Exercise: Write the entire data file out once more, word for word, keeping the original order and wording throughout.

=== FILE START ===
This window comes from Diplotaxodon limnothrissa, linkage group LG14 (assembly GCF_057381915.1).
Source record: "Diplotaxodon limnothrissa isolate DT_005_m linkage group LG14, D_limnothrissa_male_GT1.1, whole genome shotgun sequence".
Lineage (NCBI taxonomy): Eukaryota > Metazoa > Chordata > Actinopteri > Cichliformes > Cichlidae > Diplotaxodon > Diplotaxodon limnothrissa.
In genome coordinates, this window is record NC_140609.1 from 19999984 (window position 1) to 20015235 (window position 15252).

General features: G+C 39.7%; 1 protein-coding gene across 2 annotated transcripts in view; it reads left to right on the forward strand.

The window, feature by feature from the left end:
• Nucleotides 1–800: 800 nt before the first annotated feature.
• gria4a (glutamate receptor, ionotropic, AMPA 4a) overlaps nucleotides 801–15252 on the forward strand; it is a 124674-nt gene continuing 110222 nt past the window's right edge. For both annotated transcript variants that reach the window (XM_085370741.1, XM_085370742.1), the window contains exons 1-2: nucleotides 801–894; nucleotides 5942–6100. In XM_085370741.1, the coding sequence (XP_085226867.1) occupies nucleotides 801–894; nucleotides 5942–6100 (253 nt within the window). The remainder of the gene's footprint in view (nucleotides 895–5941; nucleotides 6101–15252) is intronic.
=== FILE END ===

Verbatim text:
This window comes from Diplotaxodon limnothrissa, linkage group LG14 (assembly GCF_057381915.1).
Source record: "Diplotaxodon limnothrissa isolate DT_005_m linkage group LG14, D_limnothrissa_male_GT1.1, whole genome shotgun sequence".
Lineage (NCBI taxonomy): Eukaryota > Metazoa > Chordata > Actinopteri > Cichliformes > Cichlidae > Diplotaxodon > Diplotaxodon limnothrissa.
In genome coordinates, this window is record NC_140609.1 from 19999984 (window position 1) to 20015235 (window position 15252).

General features: G+C 39.7%; 1 protein-coding gene across 2 annotated transcripts in view; it reads left to right on the forward strand.

The window, feature by feature from the left end:
• Nucleotides 1–800: 800 nt before the first annotated feature.
• gria4a (glutamate receptor, ionotropic, AMPA 4a) overlaps nucleotides 801–15252 on the forward strand; it is a 124674-nt gene continuing 110222 nt past the window's right edge. For both annotated transcript variants that reach the window (XM_085370741.1, XM_085370742.1), the window contains exons 1-2: nucleotides 801–894; nucleotides 5942–6100. In XM_085370741.1, the coding sequence (XP_085226867.1) occupies nucleotides 801–894; nucleotides 5942–6100 (253 nt within the window). The remainder of the gene's footprint in view (nucleotides 895–5941; nucleotides 6101–15252) is intronic.